He adds a nubile, thousand-year-old extinct Cloud Dancer, throws them together in new-age New Mexico, and what does he serve up? A never-a-dull-moment, made-for-the-screen novel deconstructing before your very eyes.
The jumble of characters, mythologies, perspectives and ideas that constitutes The Parrot Trainer becomes its own little postmodern collage. That novelist Swain Wolfe (The Woman Who Lives in the Earth, The Lake Dreams the Sky; and is that his real name?) was formerly a documentary filmmaker underscores a certain "po-mo" blurring of genres.
The Parrot Trainer opens in a canyon outside Silverado, N.M. Former antiquities dealer and relic-counterfeiter Jack Miller looks up just as a car flies off a cliff. When he reaches the scene, he finds a dead anthropologist and a collection of notes and drawings suggesting the anthropologist had discovered an unknown cliff dwelling. Jack makes his way to the dwelling; he's sworn off raiding archeological sites, but he can't resist pocketing a prehistoric bowl with the image of a masked female figure with a parrot. Clambering down the cliff face, he is stung by some sort of super scorpion. He begins hallucinating, and--by the time he's reached home--the bowl figure is not only talking to him, but has materialized to life-size.
Meanwhile, Dr. Lucy Perelli, in Albuquerque--ostensibly to raise money for an archeology-protection foundation but also dispatched by lover Philip Sachs to chase down a potentially career-salvaging frozen prehistoric guy--gives a speech in which she deprecates French social relativist Henri Bashé who--life's about random coincidences--happens to be in the audience on his Deconstructing America tour. Video-maker Anita, with her cowboy cameraman Billy, ropes Lucy into their Bashé project, and the plot lurches forward once Henri's slept through his hangover.
The action of The Parrot Trainer follows Lucy, Henri and the crew touring pueblo ruins, seeking out Jack Miller and running from bad guys--with Lucy creating a little personal and professional friction between Jack and Philip.
Elevated tone, profound characterization or breast-clutching drama is not what you'd go to this book for; it's a sort of magical-realist-dusted archeology-adventure spoof that tickles ideas. Even Wolfe's book jacket photo--face half-angled away, smiling knowingly to the camera--suggests a flippant conspiracy of the ironic.
Wolfe toys with questions related to native cultures: Who and how one defines them; who speaks for them, who "owns" them, what happens when they bump up against other cultures; what ethical issues arise when artifacts and scientific/historical pursuits become commodified in the marketplace and in the academic arena? Indian painter Kills The Deer Burnum recognizes "postcard potential," for example, when a policeman enters his line of vision outside Lucy's meeting: He can visualize painting a yellow-vested cop-kachina floating in a clouded blue sky; "formal and ironic, yet radiant in mythological meaning." Later, Kills The Deer will long to escape Anglo society and get back to the reservation, but acknowledges ruefully that reservation life presents its own set of conflicts.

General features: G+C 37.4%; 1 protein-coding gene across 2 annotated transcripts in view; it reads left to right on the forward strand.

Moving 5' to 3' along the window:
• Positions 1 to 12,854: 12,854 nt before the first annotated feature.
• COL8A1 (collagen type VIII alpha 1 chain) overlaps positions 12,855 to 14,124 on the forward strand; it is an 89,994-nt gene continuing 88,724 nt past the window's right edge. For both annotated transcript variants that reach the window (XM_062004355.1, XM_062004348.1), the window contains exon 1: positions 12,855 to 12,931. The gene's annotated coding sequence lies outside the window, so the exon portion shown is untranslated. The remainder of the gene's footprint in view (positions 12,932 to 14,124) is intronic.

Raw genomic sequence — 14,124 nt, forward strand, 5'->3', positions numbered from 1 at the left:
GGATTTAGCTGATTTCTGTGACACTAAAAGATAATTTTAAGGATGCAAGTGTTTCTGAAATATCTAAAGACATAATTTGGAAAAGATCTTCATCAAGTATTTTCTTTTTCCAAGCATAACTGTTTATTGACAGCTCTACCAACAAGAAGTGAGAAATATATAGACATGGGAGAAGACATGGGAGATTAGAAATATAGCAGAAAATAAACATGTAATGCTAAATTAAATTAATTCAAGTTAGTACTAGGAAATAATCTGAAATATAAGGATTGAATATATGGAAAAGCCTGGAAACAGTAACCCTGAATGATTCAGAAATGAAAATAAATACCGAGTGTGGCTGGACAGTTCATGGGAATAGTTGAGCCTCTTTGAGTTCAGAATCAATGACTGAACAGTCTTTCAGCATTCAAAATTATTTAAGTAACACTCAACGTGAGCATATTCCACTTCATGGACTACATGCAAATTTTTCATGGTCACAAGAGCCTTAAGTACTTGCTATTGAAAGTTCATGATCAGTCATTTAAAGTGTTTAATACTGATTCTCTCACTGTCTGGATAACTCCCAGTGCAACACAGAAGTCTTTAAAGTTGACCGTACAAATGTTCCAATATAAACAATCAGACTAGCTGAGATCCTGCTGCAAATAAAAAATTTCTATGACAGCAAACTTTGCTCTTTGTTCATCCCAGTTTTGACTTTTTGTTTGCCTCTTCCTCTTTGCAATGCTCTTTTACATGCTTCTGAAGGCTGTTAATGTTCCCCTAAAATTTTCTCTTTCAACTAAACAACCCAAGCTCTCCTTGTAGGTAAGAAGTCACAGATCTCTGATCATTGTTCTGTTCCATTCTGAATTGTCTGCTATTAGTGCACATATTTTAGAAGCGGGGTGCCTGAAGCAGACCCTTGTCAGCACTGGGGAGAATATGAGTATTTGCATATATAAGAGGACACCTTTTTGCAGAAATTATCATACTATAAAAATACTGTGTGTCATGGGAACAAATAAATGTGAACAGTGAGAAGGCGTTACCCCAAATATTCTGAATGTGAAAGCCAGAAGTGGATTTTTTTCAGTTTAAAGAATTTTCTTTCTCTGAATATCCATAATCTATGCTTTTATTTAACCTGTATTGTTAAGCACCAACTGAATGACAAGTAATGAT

The as-yet-unannounced discovery of a frozen body predating the earliest North American human sets Jack and Philip up in opposition to one another. Jack has been inclined to let the body rest undisturbed in the cave he and a fishing buddy had stumbled on a couple of decades before; Philip is in a hot race to publish it to support his besieged migratory theory. That its discovery would only once again set native peoples and ancestral rights up against the academics and scientific rights is another issue. Henri ("I am studying the absorption and consumption of cultural cannibalism--the manner in which one culture absorbs another ... ") has no kind words for the archeologist.
Wolfe pastes snippets of other themes onto The Parrot Trainer: the nature of obsession--of collectors, in particular; the nature of fakes; the relativity/unknowability of truth; the value of constructed realities or versions of realities--Lucy's job changing from troweling through archeological sites to tending a financial bureaucracy and the video crew's as capturing a world through the lens and changing it in the editing process; Willow, the rain dancer--as extension or not of Jack's imagination.
For as insouciant an approach The Parrot Trainer takes, it's surprisingly conscientiously researched. And Wolfe rests a light thumb on the Indian side of his balance of the deconstructionist's against the pueblo dwellers' version of the cycles of life. All in all, it's fast, it's fun and it's fictionally factual: an entertainingly informative verbal road trip.